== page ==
WHAT does one look for in a good writer? A delight in words and language is an absolute must. There must unquestionably be humanity in the way the story is told and unfolds. Individuality is a definite criterion. Not forgetting a strong command of narrative to propulse the story forward. I am always excited when I discover a new book by a writer doing wonderful and amazing things with language to create lives and the fictional worlds they inhabit. The fiction that interests me is one that is ambitious for the form it champions, and passionately in love with language and its acrobatics, conjuring images, sounds, smells, colours and feelings. And characters, of course; without engaging characters—characters whom you believe in and care about—fiction falls limp. Here are several books where the writers demonstrate most of these essential qualities that make their books outstanding.

Maps for Lost Lovers (2004) / Nadeem Aslam
Please Don't Come Back from the Moon (2005) / Dean Bakopoulos
Natasha and Other Stories (2004) / David Bezmozgis
This Human Season / Louise Dean
About Grace / Anthony Doerr
The Loss of Leon Meed (2005) / Josh Emmons
Middlesex (2002) / Jeffrey Eugenides
26a (2005) / Diana Evans
Baker Towers (2005) / Jennifer Haigh
The Mermaid Chair (2005) / Sue Monk Kidd
The Ha-Ha (2005) / Dave King
The White Earth (2004) / Andrew McGahan
The Secret Goldfish (2004) / David Means
Half in Love (2002) / Maile Meloy
Responsible Men (2005) / Edward Schwarzschild

ASLAM Nadeem [1966-] Novelist. Born in Gujranwala, Pakistan. NOVELS Maps for Lost Lovers (2004: winner of the 2005 Kiriyama Prize for Fiction and the 2004 Encore Award for the Best Second Novel); Season of the Rainbirds (1993: winner of a 1994 Betty Trask Award; shortlisted for the Whitbread First Novel Award)

BAKOPOULOS Dean [1975-] Novelist. Born in Dearborn Heights, Michigan, U.S. NOVEL Please Don’t Come Back from the Moon (2005)

BEZMOZGIS David [1973-] Short-story writer. Born in Riga, Latvia. STORIES Natasha and Other Stories (2004: shortlisted for the 2004 Guardian First Book Award, the 2004 Governor General’s Award for Fiction and the 2004 Los Angeles Times/Art Seidenbaum Prize for First Fiction)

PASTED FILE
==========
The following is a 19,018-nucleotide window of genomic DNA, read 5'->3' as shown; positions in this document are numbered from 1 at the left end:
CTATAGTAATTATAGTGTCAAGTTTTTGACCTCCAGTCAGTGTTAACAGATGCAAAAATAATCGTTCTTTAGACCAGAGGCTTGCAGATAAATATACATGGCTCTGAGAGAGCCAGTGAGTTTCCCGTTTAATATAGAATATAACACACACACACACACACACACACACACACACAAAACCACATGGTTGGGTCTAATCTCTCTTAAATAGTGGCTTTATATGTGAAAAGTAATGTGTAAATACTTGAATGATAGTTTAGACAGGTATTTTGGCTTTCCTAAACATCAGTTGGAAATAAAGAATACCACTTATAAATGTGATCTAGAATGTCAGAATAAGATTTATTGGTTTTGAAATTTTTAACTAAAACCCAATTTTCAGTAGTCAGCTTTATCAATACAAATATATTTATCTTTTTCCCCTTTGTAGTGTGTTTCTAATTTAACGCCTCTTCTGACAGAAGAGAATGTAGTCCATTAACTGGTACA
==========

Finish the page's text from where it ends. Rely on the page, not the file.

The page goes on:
DEAN Louise [1970-] Novelist. Born in Hastings, East Sussex, England. NOVELS This Human Season (2005); Becoming Strangers (2004: winner of the 2004 Betty Trask Prize for Best First Novel; longlisted for the 2004 Guardian First Book Award and the 2004 Booker Prize for Fiction)

DOERR Anthony [1973-] Short-story writer, novelist. Born in Cleveland, Ohio, U.S. NOVEL About Grace (2004) STORIES The Shell Collector (2002)

EMMONS Josh [1973-] Novelist. Born in Bangkok, Thailand. NOVEL The Loss of Leon Meed (2005)

EUGENIDES Jeffrey [1960-] Novelist. Born in Detroit, Michigan, U.S. NOVELS Middlesex (2002: winner of the 2003 Pulitzer Prize for Fiction; shortlisted for the 2004 International IMPAC Dublin Literary Award); The Virgin Suicides (1993: winner of the 1993 Whiting Writers Award for Fiction)

EVANS Diana [1972-] Novelist. Born in London, England. NOVEL 26a (2005: winner of the 2005 Orange Award for New Writers and the 2005 Betty Trask Award for First Novel; longlisted for the 2005 Guardian First Book Award)

HAIGH Jennifer [1968-] Novelist. Born in Barnesboro, Pennsylvania, U.S. NOVELS Baker Towers (2005); Mrs. Kimble (2003: winner of the 2003 PEN/Hemingway Award for First Fiction)

MONK KIDD Sue [195X-] Novelist. Born Sue Monk in Sylvester, Georgia, U.S. NOVELS The Mermaid Chair (2005); The Secret Life of Bees (2002) SPIRITUAL MEMOIRS The Dance of the Dissident Daughter: A Woman’s Journey from Christian Tradition to the Sacred Feminine (1996); When the Heart Waits: Spiritual Direction for Life’s Sacred Questions (1990); Love’s Hidden Blessings: God Can Touch Your Life When You Least Expect It (1990); God’s Joyful Surprise: Finding Yourself Loved (1988)

KING Dave [1955-] Novelist, poet. Born in Meridien, Connecticut, U.S. NOVEL The Ha-Ha (2005)

McGAHAN Andrew [1966-] Novelist. Born in Dalby, Queensland, Australia. NOVELS The White Earth (2004: winner of the 2004 Age Fiction Prize and the 2005 Commonwealth Writers Prize for Best Book, Southeast Asia and South Pacific Region, and the 2005 Miles Franklin Award for Fiction; shortlisted for the 2004 Queensland Premier's Literary Award for Fiction); Last Drinks (2001: shortlisted for the 2000 Age Book of the Year); 1988 (1995); Praise (1992: winner of the 1991 The Australian/Vogel Award)

MEANS David [1962-] Short-story writer. Born in Kalamazoo, Michigan. STORIES The Secret Goldfish (2004); Assorted Fire Events (2000: winner of the 2001 Los Angeles Times Book Prize and a finalist for the 2000 National Book Critics Circle Award for Fiction); A Quick Kiss of Redemption and Other Stories (1991)

MELOY Maile [1972-] Short-story writer, novelist. Born in Helena, Montana, U.S. NOVEL Liars and Saints (2003: shortlisted for the 2005 Orange Prize for Fiction) STORIES Half in Love (2002)

SCHWARZSCHILD Edward [1965-] Novelist, short-story writer. Born in Philadelphia, Pennsylvania, U.S. NOVEL Responsible Men (2005)